What is the Biggest Bony Fish?
If we exclude Chondrichthyes (shark species) we can instead look at what is the biggest bony fish in the world. However, here there is some competition. The European sturgeon is found in the Capsian Sea, Black Sea and Adriatic Seas and migrates into fresh water to spawn. At its very largest the European sturgeon can grow up to 7 metres in length and weigh 4,000 lbs. However, it has been massively overfished and had its breeding patterns disrupted by the building of dams and other structures and the population of this species has declined by around 90-95% in the last few decades. Today the European sturgeon is classed as Critically Endangered by the IUCN and very large sturgeon are incredibly rare.
The ocean sunfish (Mola Mola) also joins the battle for the worlds largest bony fish. Sunfish are very strange looking, with a laterally compressed near circular body. At their largest sunfish can be 14ft by 14ft and weigh around 3,500lbs, certainly putting them up their with the largest bony fish. The other contender is the king of herrings (Regalecus glesne – also known as the Giant Oarfish). This is a mysterious eel-like fish which is poorly understood by the scientific community. However, what is clear is that king of herrings have been confirmed as growing to 11 metres in length, but evidence suggests that they may be able to reach lengths of 17-18 metres and weigh over 1000lbs.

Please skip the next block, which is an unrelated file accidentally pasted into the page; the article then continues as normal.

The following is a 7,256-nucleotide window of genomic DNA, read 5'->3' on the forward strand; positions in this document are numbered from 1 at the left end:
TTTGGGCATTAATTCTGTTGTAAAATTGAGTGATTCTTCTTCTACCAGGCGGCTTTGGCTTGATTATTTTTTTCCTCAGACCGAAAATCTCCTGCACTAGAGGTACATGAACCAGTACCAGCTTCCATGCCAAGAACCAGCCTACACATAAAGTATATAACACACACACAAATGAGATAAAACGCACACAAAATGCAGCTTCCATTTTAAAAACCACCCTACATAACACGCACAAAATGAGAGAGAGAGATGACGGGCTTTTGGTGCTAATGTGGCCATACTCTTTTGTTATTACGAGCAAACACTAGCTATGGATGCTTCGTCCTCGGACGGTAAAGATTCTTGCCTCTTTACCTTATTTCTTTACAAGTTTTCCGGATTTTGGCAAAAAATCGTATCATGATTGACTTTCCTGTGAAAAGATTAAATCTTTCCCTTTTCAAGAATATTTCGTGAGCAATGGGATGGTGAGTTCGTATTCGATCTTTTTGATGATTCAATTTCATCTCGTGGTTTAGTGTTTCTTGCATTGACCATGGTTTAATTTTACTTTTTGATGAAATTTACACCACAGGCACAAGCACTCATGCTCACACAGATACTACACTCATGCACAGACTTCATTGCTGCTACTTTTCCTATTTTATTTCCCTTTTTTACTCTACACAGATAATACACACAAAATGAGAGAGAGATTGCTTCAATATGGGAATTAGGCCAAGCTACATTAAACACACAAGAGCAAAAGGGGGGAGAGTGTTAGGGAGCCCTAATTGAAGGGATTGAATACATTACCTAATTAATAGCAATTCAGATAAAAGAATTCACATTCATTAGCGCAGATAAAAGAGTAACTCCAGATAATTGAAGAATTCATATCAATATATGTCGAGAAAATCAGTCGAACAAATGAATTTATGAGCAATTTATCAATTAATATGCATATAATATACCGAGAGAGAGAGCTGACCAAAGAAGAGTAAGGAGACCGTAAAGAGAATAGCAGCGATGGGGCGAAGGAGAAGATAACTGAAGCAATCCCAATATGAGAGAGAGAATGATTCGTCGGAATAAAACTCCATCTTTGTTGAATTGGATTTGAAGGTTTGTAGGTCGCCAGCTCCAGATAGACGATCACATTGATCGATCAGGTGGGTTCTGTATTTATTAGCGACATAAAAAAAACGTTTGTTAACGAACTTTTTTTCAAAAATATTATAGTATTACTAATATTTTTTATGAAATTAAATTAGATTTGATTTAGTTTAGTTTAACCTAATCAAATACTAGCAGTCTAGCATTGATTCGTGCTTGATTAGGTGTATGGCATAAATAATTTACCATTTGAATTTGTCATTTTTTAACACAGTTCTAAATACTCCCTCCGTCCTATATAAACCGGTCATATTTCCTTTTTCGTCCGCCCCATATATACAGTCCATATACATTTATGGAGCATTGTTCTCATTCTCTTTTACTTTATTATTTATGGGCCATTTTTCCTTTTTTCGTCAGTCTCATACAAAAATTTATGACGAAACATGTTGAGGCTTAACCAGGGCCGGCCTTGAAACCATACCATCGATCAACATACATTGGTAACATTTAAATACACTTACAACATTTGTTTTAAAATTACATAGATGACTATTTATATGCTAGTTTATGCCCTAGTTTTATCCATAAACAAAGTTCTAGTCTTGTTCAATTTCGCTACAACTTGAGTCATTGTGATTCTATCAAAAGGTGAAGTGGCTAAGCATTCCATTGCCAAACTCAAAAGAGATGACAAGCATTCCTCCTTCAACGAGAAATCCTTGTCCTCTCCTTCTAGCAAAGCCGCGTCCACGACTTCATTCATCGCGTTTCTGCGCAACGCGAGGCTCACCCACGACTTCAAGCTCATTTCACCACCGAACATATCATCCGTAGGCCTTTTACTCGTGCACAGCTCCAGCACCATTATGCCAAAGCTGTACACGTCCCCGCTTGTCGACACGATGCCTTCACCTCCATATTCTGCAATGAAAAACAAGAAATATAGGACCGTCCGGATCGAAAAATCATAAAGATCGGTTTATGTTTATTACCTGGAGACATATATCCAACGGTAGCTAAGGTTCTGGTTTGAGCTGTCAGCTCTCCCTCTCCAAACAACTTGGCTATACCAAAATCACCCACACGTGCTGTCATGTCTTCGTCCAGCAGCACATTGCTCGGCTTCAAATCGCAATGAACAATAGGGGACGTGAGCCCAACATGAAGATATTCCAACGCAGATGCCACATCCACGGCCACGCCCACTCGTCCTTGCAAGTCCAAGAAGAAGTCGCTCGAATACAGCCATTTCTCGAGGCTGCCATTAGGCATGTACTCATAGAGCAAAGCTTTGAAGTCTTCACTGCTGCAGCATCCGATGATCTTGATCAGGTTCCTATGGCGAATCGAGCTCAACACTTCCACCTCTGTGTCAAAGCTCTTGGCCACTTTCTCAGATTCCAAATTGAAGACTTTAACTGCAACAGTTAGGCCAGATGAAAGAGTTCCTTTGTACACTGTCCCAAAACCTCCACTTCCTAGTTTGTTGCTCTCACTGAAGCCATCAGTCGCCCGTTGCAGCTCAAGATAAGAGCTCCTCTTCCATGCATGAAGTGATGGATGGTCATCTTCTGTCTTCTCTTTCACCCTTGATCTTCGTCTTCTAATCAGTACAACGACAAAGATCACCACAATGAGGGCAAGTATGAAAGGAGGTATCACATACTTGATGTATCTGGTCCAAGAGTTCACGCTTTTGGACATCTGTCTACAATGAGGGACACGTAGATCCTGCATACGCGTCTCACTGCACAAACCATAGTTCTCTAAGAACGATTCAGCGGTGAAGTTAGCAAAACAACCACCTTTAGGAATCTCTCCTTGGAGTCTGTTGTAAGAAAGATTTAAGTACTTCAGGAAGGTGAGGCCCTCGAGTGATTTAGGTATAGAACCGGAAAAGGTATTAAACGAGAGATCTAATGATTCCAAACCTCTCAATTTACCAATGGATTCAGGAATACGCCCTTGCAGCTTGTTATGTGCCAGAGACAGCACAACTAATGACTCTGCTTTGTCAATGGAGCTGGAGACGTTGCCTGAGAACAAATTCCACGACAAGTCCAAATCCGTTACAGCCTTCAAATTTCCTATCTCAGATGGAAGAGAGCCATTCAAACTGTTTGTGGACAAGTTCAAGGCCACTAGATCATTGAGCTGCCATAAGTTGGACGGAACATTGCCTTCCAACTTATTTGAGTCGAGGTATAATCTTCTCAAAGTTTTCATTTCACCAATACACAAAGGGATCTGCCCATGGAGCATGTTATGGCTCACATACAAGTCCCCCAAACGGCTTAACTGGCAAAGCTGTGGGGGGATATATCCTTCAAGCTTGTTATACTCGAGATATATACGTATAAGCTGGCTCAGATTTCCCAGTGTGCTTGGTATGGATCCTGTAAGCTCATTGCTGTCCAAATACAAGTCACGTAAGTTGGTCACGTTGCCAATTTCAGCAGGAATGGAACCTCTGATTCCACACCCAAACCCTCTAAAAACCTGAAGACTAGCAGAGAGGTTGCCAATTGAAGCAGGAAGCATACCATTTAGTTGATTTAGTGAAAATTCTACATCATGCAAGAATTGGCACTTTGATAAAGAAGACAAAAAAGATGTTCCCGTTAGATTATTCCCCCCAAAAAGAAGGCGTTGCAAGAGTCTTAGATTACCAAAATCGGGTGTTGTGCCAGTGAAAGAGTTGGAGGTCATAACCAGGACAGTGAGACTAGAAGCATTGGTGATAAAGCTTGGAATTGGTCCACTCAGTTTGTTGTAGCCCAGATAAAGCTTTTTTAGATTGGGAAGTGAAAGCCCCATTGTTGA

The issue of the world’s largest bony fish is therefore a difficult and disputed issue. The king of herrings is almost certainly the world’s longest bony fish, but the European sturgeon and sunfish battle it out for the world’s heaviest.
Biggest Sea Creatures from Around the World